The Oxford Companion to Wine
U.S. third edition cover
|Author||Jancis Robinson (editor)|
|Publisher||Oxford University Press|
|Media type||Print (hardcover)|
|LC Class||TP548 .O76 2006|
The Oxford Companion to Wine (OCW) is a book in the series of Oxford Companions published by Oxford University Press. The book provides an alphabetically arranged reference to wine, compiled and edited by Jancis Robinson, with contributions by several wine writers including Hugh Johnson, Michael Broadbent, and James Halliday, and experts such as viticulturist Richard Smart and oenologist Pascal Ribéreau-Gayon.
The contract for the first edition was signed in 1988, and after five years of writing it was published in 1994. The second edition was published in 1999 and the third in 2006. The third edition contains nearly 4,000 entries over about 800 pages with contributions of 167 people.
Entries for individuals are limited by the strict criteria of "a long track record" and "global significance"; hence French worldwide consulting oenologist Michel Rolland and even Soviet premier Mikhail Gorbachev have entries, while California oenologist Helen Turley is omitted. Also, there is no entry for Jancis Robinson herself.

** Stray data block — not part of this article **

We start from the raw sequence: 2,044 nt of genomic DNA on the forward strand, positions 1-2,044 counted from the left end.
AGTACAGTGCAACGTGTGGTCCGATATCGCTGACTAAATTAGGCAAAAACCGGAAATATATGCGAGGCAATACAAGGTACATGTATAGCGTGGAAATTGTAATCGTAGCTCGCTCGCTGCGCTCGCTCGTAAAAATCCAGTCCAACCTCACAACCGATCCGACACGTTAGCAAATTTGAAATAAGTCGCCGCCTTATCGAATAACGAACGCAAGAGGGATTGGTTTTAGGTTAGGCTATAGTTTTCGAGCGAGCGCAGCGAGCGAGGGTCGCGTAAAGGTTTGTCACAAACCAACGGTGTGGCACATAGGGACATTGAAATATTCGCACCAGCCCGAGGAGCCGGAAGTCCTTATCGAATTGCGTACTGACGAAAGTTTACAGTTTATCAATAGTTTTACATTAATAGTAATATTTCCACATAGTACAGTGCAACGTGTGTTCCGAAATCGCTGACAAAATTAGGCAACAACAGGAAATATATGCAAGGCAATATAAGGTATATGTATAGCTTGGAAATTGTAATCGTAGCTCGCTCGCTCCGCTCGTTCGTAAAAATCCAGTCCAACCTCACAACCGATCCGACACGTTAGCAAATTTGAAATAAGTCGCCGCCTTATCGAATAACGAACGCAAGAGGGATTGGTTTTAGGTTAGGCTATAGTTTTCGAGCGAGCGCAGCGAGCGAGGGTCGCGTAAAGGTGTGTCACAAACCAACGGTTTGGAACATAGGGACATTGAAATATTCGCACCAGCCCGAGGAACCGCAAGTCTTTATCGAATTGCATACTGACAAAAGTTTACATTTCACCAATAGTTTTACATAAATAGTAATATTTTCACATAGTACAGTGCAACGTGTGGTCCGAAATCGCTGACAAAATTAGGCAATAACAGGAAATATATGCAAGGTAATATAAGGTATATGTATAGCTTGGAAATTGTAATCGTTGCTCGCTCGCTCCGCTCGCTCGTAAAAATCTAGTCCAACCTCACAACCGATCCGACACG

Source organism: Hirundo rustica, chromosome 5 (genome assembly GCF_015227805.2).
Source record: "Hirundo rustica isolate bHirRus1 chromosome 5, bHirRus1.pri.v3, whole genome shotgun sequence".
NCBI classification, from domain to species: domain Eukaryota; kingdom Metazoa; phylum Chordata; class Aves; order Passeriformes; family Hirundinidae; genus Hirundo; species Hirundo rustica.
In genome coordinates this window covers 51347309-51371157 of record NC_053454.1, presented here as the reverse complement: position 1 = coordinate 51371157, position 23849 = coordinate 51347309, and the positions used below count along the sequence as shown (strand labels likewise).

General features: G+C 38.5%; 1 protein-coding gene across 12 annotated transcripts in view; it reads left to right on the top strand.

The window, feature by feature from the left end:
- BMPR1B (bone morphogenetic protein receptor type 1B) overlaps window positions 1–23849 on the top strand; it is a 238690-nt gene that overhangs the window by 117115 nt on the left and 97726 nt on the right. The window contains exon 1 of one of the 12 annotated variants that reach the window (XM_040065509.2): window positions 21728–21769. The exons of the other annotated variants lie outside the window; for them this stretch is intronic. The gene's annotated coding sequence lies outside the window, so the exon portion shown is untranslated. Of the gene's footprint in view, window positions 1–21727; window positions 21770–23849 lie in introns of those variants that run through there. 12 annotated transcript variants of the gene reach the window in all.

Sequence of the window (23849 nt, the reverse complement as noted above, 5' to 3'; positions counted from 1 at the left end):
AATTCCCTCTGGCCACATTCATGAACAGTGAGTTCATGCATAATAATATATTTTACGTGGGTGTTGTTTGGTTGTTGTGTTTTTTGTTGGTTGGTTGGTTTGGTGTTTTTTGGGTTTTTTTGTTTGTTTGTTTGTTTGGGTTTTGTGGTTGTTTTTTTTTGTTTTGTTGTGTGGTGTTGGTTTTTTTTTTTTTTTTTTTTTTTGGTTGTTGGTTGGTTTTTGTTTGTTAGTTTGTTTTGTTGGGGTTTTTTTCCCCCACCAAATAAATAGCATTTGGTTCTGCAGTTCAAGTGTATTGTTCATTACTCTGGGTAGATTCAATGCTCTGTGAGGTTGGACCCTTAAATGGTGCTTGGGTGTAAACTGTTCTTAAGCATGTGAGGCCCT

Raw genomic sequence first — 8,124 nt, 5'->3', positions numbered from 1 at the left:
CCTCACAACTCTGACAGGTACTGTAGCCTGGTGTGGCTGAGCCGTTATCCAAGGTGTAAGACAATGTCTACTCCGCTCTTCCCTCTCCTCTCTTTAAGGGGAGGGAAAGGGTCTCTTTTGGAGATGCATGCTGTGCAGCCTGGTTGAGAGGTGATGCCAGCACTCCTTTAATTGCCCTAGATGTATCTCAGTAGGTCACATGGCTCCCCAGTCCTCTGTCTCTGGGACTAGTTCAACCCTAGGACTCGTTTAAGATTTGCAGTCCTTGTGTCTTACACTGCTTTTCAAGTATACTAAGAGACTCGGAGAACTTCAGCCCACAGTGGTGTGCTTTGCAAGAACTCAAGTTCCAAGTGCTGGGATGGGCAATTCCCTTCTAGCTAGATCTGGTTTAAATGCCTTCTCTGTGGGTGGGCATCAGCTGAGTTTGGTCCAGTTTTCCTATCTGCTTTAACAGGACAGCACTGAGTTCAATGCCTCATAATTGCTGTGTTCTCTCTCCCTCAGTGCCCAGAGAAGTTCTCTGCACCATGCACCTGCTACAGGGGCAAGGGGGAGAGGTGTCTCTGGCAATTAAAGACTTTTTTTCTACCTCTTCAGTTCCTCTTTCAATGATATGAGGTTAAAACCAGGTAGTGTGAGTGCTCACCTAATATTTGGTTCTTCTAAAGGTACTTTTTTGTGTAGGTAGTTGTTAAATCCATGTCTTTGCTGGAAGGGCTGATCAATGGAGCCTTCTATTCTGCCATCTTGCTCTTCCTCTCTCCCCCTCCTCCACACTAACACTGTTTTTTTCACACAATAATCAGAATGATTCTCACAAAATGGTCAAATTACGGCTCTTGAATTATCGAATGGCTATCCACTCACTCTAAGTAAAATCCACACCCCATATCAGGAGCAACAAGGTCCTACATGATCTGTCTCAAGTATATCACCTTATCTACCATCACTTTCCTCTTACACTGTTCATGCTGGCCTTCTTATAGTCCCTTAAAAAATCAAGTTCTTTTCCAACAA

Eric Asimov of The New York Times has noted that with the wine world's increasing rate of evolution, "this encyclopedic work keeps pace with new information on issues like climate change, biodynamic viticulture and globalization, and emerging wine regions like Canada and eastern Europe".
Having received several awards, including the André Simon Memorial Award and the Glenfiddich Award, it has been described as "the most useful wine book ever published", and "the one essential book for any wine-lover".
- Kissack, Chris, thewinedoctor.com. "Wine Books: Jancis Robinson". Retrieved 2013-11-09.
- Steinberger, Mike, Slate (October 31, 2006). "The Most Useful Wine Book Ever".
- Jolley, Malcolm, gremolata.com Jancis Robinson Interview[dead link], accessed on April 4, 2008
- Asimov, Eric The New York Times (December 6, 2006). "Settling in, Glass in Hand, to Read of Wine".
- The Oxford Companion to Wine (text from the 1999 second edition) Winepros archive pages